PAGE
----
Oh boo-hoo...the kid works at his family business. That must be rough! And this band is FROM Hollywood. Come on, Heller. Get your head out of your bung.
By Isa Jones
By Mary Willson
By Brian Turk
By Drew AIles
By Taylor Boylston
By Bree Davies
By Emerald O'Brien
You're in the back of Friends Forever's battered, rock-scarred van. When Adolf Hitler first envisioned his People's Car in 1932, he surely had no idea that a Volkswagen would ever be conscripted into such inglorious service.
"The couple of times I ever asked people for contacts for booking shows, they would never give them to us, 'cause we sucked," says Josh Taylor, bassist for the Denver noise-rock trio. "We were just really shy and didn't know anybody. So we were like, fuck it -- we'll just get a generator and play wherever we want."
Taylor, drummer Nate Hayden and keyboardist Jason Isaacs don't really perform in regular rock venues. Instead, Friends Forever plays in its van. With the side door ajar and the generator humming like a chain saw in a horror flick, the three members of the band clobber the air around them with a hailstorm of electronic rhythm, unfiltered noise, firecrackers, smoke and screams. The van seethes and spasms as if trying to withstand re-entry into earth's atmosphere.
This afternoon, though, the vehicle is taking a scenic spin around west Denver. Taylor, Hayden and Issacs, in various states of unshavenness, display a preference for dirty sneakers, brown Dickies and Broncos T-shirts. They're not big interview people; they answer questions haltingly, a bit warily, often asking each other to back them up or take over. And as it spits and rumbles along Federal Boulevard, the blue VW seems to be responding with indecipherable answers of its own.
"What were we trying to accomplish? Just making tons of chaos," says Hayden when asked about the Secret Girls, the predecessor to Friends Forever that he and Taylor formed in high school in Littleton in the early '90s. Named after a song on Sonic Youth's Evol, the group -- then much more clean-shaven, even cute -- carved a joyous cacophony out of drums, guitars, smoke bombs, horns and hormones.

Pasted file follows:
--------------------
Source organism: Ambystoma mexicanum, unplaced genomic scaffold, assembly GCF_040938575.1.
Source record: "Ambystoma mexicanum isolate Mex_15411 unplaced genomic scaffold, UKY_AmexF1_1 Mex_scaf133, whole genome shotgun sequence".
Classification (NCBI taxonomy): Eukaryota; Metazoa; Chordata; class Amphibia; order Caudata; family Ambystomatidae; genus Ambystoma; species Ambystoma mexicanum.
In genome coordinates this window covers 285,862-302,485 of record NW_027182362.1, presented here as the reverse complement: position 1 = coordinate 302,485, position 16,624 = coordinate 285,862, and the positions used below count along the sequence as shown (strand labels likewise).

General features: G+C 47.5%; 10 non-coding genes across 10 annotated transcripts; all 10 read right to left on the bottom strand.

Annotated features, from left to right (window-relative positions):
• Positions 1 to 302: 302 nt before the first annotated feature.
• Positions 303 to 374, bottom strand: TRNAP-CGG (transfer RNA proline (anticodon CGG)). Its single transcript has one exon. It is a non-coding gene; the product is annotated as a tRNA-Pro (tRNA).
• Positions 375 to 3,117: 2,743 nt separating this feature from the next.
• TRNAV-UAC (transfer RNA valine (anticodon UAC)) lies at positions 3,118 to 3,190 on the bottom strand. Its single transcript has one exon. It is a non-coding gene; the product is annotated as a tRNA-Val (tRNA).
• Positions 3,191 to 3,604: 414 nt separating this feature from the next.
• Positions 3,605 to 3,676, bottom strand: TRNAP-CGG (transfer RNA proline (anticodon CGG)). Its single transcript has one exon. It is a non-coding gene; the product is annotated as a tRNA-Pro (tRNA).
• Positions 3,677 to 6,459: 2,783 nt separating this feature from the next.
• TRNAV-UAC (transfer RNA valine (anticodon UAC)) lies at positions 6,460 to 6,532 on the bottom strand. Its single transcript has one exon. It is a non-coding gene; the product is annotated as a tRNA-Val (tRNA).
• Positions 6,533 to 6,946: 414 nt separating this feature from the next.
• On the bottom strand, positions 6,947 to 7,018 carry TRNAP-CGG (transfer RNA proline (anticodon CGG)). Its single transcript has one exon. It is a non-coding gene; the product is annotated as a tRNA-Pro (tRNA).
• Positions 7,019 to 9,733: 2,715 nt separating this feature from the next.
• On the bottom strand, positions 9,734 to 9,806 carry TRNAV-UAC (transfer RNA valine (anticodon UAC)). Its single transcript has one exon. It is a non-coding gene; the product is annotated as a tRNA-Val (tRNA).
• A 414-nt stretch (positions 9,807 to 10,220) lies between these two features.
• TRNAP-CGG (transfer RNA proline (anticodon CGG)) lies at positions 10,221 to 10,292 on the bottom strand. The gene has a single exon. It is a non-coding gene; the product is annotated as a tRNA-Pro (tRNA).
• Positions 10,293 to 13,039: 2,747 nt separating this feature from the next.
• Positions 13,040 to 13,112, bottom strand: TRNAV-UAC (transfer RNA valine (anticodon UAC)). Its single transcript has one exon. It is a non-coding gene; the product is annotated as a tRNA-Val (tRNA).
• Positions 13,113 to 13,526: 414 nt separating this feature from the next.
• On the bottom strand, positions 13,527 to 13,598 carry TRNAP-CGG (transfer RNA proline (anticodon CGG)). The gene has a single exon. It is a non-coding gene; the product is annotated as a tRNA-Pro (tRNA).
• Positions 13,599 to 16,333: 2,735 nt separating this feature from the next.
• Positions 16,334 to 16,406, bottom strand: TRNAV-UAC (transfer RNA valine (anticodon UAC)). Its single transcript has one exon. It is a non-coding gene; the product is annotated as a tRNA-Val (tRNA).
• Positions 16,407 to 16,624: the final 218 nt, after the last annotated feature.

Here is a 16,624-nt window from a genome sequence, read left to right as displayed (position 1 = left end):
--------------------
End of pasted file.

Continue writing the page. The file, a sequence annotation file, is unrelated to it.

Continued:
"It probably had a lot of sexual overtones," says Taylor. "At that point, it was way easier for me to tap into some weird, subconscious level of myself while I was playing noise. Just pure freedom, pure enjoyment."
"Josh and I got to be friends because we both really liked Sonic Youth," Hayden explains. "I personally liked the noisy parts of their songs. We thought, we should make a band that's just all the noisy parts. We knew that we couldn't play our instruments; we didn't have the discipline to want to try. So we just made noise. We loved noise."
Although short-lived and generally ignored, the Secret Girls were befriended by two rising Denver indie-rock bands of the time: the Apples (not yet surnamed "in Stereo") and the lamentably late Felt Pilotes. "I think John P [Porcellino, leader of the Felt Pilotes] helped inspire us to keep going when he put out that Profiles in Courage thing," says Hayden. (Profiles in Courage is a sloppy yet heartwarming compilation of high-school punk bands that Porcellino and his friends recorded on a boombox in the Chicago suburbs during the mid-'80s.) "We thought, man, they were doing it in high school, so we should do it, too. They chose punk; we'll choose noise."
"I saw the Secret Girls at this place called Locals Only a long time ago," recalls Isaacs. "I think me and my friend were the only ones in the audience. They were screaming or something and playing this horrible sax. I think they were playing toy instruments."
Taylor laughs. "We thought we were on to something new."
The Secret Girls formed a record label called N.G.W.T.T. ("Nothing Gets Worse Than This") and started releasing the band's music as well as related projects. "We'd put out solo albums with runs of like five or six copies," says Taylor. Even when the members left to attend college out of state in 1994, they continued to keep in touch and release material -- usually on cassette -- on N.G.W.T.T. In 1996, Taylor had dropped out of school and was visiting Hayden in Los Angeles, where the latter was unsuccessfully trying to find work as a special-effects technician. It was there that the initial two-man lineup of Friends Forever was conceived.
"We were so sick of L.A. and Hollywood," says Taylor. "We decided to give up living in an apartment and just hit the road. I'd say we formed Friends Forever the day we left."
When asked to pinpoint the exact genesis of the whole playing-in-the-van idea, Taylor and Hayden are a bit vague. "I think it was all because of the shyness, really," says Hayden.
"Yeah. We thought we sucked so bad."
The group's modus operandi was -- and still is -- to pull up unannounced outside a club where a show was happening and wait until one of the bands stopped. Then the band would slide open the van door, fire up the generator, put on masks and rock the sidewalk until bewildered show-goers would trickle outside to see what all the commotion was. "We played so many shows where we didn't even tell people that we were outside," says Taylor. "We'd just kind of quietly jam out in the parking lot."